Arsenic Trioxide: Clinical Pharmacology and Therapeutic Results



Fig. 13.1
Timeline of the use of arsenic





13.2 Dosage, Schedule, and Pharmacokinetics of Arsenic Trioxide



13.2.1 Dosage and Administration


For remission induction, ATO is administered by a 2-h infusion at a daily dose of 0.15 mg/kg until a complete hematological remission (CR) or a maximum of 60 days. One vial contains 10 mg of ATO in a 10 ml solution. ATO must be dissolved in 100–200 ml of 5% glucose solution or 0.9% saline solution immediately after it has been removed from the vial. The solution should be infused for 2–4 h after it has been prepared. If vasomotor reactions occur, the infusion should take place over 4 h [8, 13]. Consolidation treatment is initiated 2–4 weeks after completion of induction therapy. For an additional consolidation courses, it is recommended for ATO to be administered intravenously at a dose of 0.15 mg/kg daily for 25 doses over a period up to 5 weeks. It is important to note that this dosing is based on the use of ATO for native Chinese medicine and not in a phase I study. Treatment with ATRA or chemotherapy or a combination thereof should follow each protocol.


13.2.2 Pharmacokinetics of ATO


Only a few studies have described the pharmacokinetics of ATO, and in one of these, a Chinese pharmacokinetic study, it was analyzed on the first day of ATO administration for eight relapsed APL patients and it was found that MMN peak plasma levels of 6.85 μ moles/L (range: 5.54–7.30) were attained. The plasma half-life was 12.13 ± 3.31 h and these parameters did not change with continuous administration [8]. In an unpublished study of ours, the trough levels of arsenic were analyzed during the administration of ATO. Figure 13.2 shows the trough levels gradually increased from 1 to 2 μ moles during treatment.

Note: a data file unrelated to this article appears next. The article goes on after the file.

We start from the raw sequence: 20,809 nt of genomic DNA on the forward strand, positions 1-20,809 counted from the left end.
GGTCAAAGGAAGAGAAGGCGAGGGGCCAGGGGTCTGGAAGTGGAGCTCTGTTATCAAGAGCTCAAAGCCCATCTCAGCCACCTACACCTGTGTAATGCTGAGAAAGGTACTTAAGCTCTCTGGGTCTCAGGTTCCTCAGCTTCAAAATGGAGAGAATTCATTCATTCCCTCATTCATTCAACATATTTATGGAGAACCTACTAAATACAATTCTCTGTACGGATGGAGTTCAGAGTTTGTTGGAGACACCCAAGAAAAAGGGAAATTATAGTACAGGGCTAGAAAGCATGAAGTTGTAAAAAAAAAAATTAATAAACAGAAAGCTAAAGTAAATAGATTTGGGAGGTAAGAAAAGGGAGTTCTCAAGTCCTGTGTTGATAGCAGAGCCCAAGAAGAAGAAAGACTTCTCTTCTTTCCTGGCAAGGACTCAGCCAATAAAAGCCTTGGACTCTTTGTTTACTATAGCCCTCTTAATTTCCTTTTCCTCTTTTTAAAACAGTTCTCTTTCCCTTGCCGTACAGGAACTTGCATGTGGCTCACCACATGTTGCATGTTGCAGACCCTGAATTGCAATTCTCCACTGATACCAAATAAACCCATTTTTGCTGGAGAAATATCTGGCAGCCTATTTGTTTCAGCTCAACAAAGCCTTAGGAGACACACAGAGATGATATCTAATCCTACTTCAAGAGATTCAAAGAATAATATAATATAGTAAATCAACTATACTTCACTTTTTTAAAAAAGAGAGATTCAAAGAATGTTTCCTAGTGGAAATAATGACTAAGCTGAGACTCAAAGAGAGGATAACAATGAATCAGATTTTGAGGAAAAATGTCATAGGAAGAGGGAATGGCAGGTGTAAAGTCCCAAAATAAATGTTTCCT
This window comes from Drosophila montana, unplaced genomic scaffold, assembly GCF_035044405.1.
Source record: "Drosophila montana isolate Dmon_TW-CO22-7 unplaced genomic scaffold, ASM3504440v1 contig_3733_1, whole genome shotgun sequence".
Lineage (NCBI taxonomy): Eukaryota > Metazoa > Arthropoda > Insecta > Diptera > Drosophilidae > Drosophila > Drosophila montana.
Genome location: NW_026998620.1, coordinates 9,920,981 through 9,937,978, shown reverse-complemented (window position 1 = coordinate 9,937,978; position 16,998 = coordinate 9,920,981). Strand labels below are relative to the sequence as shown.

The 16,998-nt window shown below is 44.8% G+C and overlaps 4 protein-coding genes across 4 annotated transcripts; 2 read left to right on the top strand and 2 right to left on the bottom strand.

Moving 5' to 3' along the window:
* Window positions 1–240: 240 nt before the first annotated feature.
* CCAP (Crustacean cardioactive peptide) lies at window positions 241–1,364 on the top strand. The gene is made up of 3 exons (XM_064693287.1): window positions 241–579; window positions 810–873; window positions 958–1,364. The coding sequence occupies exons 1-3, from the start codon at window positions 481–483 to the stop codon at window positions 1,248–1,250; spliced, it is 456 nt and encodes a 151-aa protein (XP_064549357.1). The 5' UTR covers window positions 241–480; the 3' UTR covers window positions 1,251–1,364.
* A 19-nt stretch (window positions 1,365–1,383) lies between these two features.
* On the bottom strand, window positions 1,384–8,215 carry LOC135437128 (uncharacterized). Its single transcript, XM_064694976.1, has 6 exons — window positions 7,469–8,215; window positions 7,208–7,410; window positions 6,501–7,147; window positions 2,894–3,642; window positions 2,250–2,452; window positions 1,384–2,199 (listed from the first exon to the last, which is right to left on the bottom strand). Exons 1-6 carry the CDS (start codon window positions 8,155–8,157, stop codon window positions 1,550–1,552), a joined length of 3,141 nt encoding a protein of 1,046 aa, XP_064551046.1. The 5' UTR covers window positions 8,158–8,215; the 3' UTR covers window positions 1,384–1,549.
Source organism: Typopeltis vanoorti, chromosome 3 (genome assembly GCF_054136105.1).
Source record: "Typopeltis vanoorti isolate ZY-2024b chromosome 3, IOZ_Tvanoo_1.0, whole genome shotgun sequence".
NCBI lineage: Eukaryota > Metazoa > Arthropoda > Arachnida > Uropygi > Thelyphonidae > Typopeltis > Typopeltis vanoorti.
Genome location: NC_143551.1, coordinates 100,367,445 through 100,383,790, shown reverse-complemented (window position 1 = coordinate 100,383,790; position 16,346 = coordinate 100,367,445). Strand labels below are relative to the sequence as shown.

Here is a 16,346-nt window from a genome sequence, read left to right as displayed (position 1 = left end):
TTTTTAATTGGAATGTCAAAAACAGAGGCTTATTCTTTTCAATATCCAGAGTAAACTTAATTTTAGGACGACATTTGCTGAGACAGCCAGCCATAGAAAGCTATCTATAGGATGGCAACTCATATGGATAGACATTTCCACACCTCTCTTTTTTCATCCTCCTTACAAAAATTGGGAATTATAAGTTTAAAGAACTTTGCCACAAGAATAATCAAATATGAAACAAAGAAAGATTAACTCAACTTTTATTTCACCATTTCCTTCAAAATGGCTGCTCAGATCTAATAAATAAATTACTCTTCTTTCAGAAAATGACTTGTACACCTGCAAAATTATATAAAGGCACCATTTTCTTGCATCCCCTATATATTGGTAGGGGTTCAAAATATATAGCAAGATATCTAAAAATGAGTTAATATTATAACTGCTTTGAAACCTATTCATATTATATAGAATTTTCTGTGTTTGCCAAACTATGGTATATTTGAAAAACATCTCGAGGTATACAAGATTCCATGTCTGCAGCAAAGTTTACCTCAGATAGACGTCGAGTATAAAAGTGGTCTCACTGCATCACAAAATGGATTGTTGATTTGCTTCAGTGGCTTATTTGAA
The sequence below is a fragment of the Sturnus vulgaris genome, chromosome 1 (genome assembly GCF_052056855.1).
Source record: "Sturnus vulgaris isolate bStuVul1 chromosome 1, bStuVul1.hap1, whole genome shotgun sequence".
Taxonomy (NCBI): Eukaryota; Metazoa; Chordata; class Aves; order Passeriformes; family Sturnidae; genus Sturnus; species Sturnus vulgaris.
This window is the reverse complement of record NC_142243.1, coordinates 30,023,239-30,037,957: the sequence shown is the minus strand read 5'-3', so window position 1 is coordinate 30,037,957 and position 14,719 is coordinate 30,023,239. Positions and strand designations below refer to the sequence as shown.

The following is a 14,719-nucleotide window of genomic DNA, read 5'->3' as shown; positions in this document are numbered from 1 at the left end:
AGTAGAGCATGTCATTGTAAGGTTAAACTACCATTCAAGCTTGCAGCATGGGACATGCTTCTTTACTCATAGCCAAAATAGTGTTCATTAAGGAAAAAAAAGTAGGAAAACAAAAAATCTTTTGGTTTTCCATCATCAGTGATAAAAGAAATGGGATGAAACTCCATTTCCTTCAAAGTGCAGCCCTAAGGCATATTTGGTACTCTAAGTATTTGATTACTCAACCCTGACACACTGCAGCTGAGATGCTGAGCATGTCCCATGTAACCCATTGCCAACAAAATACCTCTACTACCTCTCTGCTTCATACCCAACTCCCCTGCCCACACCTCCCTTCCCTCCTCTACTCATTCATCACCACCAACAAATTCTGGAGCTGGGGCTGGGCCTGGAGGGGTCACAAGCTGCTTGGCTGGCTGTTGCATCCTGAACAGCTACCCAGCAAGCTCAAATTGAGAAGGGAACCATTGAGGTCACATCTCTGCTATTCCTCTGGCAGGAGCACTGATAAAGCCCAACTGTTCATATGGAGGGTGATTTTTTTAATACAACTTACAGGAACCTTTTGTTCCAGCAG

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Fig. 13.2
Plasma trough levels of arsenic

Fukai et al. [14] found that urinary excretion is the major elimination route for ATO. Other findings for daily urinary excretion reported in the literature vary from between 1% and 8% to 32% and 65% of the daily dose administered [8]. ATO is excreted in the urine unchanged in the form of AsIII.


13.2.3 Arsenic Monitoring in the Hair of APL Patients


The hair has widely been used to assess content of a broad range of substances; organic and inorganic, as well endogenous, metabolites; or exogenous contaminants. For assessing the content of arsenic, the hairs of two patients and control individuals were measured in our study. The hair of the patients contained 1108–7900 ppm, which is more than ten times higher than the reference value.